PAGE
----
Music Distribution

Following some hiccups, our physical CD distribution is gradually getting back to normal: click on the album links on our Albums page and hit the Amazon buying links to check. Download sales continue to be available via the usual services and you can also still stream our music as usual.

BETTY: Jungle Jane Remix

Beware the beri-beri
The tarantulas are hairy
Hungry crocodiles are scary
Where the lush acacia sway
Bite the lemon, suck the sugar
Smooth your sticky village thighs
Salute la señora
With long, bloodthirsty cries

More about Jungle Jane

The glory days of the 12″ single were in the eighties, now separated from us by a full decade during which the CD became the primary vehicle for music distribution. Singles haven’t gone away, but they’re now primarily loss-leading promotional items for mass-market albums. In the clubs, vinyl records are still king, since it’s easier to manipulate in the DJ booth, but manufacturing is very expensive in comparison with CDs. And they’re a lot heavier.

The downloadable MP3 is the new single in the year 2000. Since the Stereo Society is both studio and online record company (among other things), we can create a piece of music and make it available the day it is finished. The deadline is not as final as when you have to master and manufacture, which can make you lazy about meeting it, but it’s satisfying to get the music out there immediately. We decided to do two club mixes ourselves, one derived from the original track by James Rosenthal, and the other by me. Being greedy, I asked Alyson, the main writer of the song, whether she had any spare lyrics.

Characteristically, there were reams, with a poetic feel often very different from that of the original song on Carnival. James was doing a club mix using the original rhythm material as a basis. It seemed as if a radical change might be entertaining, so I proposed a techno-oriented rebuild at the energetic 142 beats per minute, compared with the 115 of the original (which still rocks along nicely). The whole instrumental section would be rebuilt with synthesizers, and Alyson would deliver her words in a close, intimate rap over the top.

Thanks to relatively new technology, using samples of vocal material originating at a different tempo is not a problem. Ten years ago, if you shortened a sample to fit with a higher tempo, you could not avoid raising the pitch also, giving the very non-jungular Mickey Mouse vocal effect. You could take it back down by using a pitch shifter, but the quality wasn’t satisfactory. We took a small number of original vocal licks and decreased their length in the ratio 115:142 so that they would fit with the new frantic tempo. This contraction is at about the present limit of such computer processing, after which you start to hear scratches and glitches.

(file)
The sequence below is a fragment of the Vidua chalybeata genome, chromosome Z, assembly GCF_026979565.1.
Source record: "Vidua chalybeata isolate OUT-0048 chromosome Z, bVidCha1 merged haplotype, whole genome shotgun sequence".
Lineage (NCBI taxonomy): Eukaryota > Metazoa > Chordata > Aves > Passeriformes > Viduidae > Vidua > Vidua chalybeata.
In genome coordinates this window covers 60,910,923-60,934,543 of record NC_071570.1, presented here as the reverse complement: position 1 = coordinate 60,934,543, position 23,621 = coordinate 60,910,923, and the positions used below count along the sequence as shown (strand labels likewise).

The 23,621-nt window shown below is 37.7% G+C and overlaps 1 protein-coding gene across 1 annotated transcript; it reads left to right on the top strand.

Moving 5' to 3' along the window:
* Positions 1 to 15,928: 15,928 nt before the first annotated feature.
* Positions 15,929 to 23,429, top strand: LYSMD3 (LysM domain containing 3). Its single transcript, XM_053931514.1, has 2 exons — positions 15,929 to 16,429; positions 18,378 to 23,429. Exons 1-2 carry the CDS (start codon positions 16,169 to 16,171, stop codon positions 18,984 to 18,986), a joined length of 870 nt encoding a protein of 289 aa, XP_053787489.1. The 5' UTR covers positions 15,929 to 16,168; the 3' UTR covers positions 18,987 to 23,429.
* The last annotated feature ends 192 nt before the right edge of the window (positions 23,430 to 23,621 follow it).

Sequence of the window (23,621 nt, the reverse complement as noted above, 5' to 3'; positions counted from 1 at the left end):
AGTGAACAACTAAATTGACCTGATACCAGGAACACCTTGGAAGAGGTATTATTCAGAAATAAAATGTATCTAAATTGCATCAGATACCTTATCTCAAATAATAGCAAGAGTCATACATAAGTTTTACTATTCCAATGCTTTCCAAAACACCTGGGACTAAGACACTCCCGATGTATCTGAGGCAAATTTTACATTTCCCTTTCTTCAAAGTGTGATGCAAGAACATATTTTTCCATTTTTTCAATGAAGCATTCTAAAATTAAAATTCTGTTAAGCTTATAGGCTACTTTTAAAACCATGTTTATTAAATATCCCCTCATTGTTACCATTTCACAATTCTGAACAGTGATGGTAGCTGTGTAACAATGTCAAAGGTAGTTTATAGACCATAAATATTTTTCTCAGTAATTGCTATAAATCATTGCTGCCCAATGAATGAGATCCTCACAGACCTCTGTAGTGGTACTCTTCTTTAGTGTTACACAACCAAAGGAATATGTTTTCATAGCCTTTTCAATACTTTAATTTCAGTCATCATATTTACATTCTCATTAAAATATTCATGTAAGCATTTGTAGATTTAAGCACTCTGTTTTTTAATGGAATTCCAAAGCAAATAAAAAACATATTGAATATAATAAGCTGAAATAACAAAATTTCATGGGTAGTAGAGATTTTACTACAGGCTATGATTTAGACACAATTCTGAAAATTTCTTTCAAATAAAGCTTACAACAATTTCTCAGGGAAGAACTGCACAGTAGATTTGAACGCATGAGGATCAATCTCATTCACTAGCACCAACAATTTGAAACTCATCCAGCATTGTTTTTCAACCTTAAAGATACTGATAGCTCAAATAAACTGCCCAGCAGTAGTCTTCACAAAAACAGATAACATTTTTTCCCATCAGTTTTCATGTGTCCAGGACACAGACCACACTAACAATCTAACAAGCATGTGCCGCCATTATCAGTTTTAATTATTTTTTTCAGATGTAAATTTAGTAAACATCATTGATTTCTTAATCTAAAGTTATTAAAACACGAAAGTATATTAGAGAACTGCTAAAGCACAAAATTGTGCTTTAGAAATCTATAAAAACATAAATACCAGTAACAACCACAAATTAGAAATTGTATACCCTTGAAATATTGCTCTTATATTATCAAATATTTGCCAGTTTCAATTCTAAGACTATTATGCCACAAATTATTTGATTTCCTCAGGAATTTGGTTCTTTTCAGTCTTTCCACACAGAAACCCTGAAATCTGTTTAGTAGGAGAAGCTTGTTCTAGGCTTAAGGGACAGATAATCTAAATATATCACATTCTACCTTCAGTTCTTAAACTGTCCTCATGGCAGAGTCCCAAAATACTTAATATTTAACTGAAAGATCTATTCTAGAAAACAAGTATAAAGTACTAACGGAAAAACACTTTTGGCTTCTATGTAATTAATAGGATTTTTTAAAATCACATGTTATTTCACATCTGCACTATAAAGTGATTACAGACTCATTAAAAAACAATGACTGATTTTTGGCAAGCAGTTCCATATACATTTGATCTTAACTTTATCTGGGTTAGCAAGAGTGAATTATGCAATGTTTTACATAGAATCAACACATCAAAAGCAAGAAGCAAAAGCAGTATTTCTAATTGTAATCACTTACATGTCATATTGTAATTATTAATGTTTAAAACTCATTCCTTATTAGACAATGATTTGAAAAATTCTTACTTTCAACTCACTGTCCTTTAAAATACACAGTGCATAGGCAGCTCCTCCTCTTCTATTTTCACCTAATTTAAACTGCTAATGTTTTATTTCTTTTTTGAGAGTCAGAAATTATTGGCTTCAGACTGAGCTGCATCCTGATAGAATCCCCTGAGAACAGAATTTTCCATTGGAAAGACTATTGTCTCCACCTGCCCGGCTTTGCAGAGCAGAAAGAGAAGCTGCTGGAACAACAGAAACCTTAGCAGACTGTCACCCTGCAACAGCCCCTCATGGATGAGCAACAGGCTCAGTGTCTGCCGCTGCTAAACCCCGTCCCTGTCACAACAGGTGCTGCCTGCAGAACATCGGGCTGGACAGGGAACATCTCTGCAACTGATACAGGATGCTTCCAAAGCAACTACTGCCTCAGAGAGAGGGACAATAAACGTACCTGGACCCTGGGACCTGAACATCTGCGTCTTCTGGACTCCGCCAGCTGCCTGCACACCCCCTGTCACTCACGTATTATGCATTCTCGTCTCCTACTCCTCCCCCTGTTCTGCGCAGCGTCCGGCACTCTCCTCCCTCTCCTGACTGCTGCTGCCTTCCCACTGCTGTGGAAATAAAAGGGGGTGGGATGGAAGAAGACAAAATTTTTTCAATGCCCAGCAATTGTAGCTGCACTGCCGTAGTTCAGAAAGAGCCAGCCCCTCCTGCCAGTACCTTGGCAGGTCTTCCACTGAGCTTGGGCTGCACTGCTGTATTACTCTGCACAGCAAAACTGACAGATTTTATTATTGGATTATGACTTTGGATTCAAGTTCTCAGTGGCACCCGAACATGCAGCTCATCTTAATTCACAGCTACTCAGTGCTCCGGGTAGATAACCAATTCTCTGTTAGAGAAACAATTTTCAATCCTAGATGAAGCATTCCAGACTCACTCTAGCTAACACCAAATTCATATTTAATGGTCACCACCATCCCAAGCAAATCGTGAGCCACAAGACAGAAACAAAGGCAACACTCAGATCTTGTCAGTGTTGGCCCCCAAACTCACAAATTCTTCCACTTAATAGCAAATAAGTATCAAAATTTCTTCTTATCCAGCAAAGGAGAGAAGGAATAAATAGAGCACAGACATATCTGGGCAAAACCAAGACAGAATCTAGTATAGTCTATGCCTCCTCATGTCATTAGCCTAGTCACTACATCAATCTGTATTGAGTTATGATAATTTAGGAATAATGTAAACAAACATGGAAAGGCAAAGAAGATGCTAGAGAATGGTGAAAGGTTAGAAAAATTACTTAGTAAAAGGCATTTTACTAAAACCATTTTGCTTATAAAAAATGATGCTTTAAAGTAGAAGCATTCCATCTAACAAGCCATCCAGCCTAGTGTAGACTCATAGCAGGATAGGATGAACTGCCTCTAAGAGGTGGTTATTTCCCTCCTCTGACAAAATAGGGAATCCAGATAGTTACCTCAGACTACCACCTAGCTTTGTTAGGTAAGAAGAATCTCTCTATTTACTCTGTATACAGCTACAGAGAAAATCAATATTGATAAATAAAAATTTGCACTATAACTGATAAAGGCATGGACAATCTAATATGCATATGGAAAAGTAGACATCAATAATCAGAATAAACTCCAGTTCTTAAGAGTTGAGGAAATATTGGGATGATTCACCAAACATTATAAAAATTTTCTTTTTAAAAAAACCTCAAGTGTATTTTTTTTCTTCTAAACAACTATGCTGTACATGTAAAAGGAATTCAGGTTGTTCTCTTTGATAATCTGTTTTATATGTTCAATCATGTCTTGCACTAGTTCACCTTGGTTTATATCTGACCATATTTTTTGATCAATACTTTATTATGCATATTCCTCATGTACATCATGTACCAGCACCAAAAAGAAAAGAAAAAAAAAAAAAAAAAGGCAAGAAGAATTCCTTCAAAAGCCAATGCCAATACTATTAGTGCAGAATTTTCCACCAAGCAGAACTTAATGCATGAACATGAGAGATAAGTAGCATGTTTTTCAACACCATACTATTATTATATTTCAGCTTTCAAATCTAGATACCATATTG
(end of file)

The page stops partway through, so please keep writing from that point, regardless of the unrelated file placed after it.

The kick drum in techno is pretty easy. It goes thump, thump, thump etc etc. Every four or eight bars you might get an extra thump just before the end of the phrase, which is not wildly exciting. But there is something about this four-on-the-floor that gets you going, and has done since seventies disco and before. Arrangement skill is needed in assembling the rhythmic superstructure.

Monkeys scream in the trees
High on the wine of killer bees
Silver birds shriek through the sky
Listen to the jungle lullaby

Amazon night: alright
Amazon night: take a bite

Dance the jungle lullaby
Trance the jungle lullaby

Since we’re in the jungle, the obvious thing was to use samples of African-derived drums, and our Synclavier sample library (collected here over 18 years and presently containing over 9000 sounds instantly accessible in the control room) provided bata drums and congas, including one nice little fill from an old Carmel recording. I wish Johnny Folarin, the originally-Nigerian player, lived closer to my studio than London. Congas have always been a magic bullet for me in drum machine-based music. Other conga, talking drum and tambourine sounds came from the Alesis drum sound module, the ubiquitous D4. With a little fiddling around, a passable Afro-techno groove was established. It’s not a widely-known club genre. Fortunately for the cultural exercise, African music often uses four-on-the-floor or a relative of it on another deep drum, emphasizing the downbeat rather than the backbeat. Since the tempo is very high, there’s less room for rhythmic subtlety (that’s my excuse, anyway). Funk and techno are at opposite ends of the spectrum.